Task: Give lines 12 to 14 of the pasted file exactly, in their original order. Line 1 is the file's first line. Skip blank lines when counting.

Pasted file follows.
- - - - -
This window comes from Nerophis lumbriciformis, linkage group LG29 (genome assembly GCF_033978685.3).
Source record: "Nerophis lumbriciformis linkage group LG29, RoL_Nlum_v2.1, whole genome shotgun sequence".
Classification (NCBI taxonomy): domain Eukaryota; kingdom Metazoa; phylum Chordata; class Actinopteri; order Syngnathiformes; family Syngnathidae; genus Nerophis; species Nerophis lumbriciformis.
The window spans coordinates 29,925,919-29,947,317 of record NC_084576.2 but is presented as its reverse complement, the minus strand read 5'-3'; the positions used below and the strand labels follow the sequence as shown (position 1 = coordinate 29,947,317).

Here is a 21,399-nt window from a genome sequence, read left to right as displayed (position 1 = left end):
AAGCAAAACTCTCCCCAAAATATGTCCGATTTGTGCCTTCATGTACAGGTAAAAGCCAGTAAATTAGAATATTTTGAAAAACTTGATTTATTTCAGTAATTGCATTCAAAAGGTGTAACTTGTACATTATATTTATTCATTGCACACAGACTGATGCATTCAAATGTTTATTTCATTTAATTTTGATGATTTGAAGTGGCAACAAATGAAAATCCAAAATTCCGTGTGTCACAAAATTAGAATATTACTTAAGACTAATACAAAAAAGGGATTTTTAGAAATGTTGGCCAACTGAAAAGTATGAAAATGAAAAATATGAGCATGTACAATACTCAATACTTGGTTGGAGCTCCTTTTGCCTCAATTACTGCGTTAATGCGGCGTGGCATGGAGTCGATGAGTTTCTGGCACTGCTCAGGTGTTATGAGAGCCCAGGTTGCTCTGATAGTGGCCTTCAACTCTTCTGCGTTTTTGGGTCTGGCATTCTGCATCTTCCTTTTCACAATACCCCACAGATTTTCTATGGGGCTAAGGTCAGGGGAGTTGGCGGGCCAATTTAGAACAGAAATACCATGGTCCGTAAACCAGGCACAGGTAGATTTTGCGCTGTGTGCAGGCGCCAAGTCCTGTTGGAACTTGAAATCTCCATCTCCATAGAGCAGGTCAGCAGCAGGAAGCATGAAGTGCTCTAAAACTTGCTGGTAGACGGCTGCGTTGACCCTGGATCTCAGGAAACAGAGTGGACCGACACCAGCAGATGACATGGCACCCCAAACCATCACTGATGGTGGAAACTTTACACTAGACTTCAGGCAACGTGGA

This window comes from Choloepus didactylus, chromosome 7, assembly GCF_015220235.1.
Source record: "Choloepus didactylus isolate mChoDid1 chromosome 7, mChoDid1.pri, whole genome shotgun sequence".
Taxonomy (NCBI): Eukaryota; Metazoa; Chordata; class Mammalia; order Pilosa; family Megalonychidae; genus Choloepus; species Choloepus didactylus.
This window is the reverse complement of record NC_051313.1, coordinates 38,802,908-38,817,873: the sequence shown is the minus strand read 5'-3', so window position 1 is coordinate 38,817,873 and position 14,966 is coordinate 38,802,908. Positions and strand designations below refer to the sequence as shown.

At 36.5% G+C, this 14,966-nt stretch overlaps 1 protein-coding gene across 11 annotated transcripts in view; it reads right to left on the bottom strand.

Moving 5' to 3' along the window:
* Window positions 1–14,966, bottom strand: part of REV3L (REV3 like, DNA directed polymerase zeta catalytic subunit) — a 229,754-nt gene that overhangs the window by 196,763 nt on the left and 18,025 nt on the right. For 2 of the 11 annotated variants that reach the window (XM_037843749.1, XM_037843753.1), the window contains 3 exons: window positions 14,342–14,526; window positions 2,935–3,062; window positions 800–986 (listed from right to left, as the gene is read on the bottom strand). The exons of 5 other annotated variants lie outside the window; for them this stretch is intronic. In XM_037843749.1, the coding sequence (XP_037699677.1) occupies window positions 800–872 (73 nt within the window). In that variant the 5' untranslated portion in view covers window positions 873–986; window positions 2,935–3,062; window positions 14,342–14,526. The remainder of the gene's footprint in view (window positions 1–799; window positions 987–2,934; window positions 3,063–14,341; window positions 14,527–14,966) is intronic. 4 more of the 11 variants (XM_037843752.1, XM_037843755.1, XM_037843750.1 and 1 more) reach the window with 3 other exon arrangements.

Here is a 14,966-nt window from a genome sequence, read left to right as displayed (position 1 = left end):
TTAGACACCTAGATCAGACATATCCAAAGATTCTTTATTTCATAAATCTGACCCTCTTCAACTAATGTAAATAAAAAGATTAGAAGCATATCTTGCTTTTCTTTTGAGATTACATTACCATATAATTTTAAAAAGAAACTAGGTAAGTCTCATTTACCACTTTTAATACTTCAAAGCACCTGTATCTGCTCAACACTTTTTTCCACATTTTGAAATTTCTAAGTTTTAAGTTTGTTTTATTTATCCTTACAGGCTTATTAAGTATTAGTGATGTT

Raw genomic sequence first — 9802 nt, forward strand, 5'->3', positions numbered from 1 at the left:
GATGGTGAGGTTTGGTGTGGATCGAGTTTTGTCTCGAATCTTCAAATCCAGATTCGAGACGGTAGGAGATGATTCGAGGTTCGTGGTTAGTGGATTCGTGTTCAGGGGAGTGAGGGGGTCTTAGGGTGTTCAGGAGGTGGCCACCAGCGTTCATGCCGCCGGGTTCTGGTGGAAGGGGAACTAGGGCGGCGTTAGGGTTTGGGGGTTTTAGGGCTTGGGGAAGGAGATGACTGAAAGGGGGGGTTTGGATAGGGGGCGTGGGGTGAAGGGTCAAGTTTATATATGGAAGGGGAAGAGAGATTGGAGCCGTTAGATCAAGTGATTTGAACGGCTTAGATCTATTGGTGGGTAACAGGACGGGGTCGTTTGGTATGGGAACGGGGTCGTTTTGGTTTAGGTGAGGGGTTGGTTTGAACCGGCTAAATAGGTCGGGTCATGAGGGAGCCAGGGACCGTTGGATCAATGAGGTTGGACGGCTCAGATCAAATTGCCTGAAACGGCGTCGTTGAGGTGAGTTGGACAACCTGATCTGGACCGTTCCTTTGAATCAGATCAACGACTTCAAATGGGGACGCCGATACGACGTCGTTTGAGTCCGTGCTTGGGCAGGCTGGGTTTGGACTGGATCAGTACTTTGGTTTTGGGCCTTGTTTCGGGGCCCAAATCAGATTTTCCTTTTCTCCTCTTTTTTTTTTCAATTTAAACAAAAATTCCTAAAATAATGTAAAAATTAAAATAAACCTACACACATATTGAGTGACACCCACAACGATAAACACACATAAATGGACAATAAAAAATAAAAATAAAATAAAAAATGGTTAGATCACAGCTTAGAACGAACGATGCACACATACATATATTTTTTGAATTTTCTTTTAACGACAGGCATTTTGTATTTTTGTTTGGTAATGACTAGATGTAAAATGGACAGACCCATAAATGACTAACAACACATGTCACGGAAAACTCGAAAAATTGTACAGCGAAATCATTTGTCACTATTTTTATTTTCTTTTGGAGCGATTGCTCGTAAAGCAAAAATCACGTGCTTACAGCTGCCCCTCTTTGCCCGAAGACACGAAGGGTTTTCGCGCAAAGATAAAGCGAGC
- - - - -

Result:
Moving 5' to 3' along the window:
* Window positions 1–14,966, bottom strand: part of REV3L (REV3 like, DNA directed polymerase zeta catalytic subunit) — a 229,754-nt gene that overhangs the window by 196,763 nt on the left and 18,025 nt on the right. For 2 of the 11 annotated variants that reach the window (XM_037843749.1, XM_037843753.1), the window contains 3 exons: window positions 14,342–14,526; window positions 2,935–3,062; window positions 800–986 (listed from right to left, as the gene is read on the bottom strand). The exons of 5 other annotated variants lie outside the window; for them this stretch is intronic. In XM_037843749.1, the coding sequence (XP_037699677.1) occupies window positions 800–872 (73 nt within the window). In that variant the 5' untranslated portion in view covers window positions 873–986; window positions 2,935–3,062; window positions 14,342–14,526. The remainder of the gene's footprint in view (window positions 1–799; window positions 987–2,934; window positions 3,063–14,341; window positions 14,527–14,966) is intronic. 4 more of the 11 variants (XM_037843752.1, XM_037843755.1, XM_037843750.1 and 1 more) reach the window with 3 other exon arrangements.

Here is a 14,966-nt window from a genome sequence, read left to right as displayed (position 1 = left end):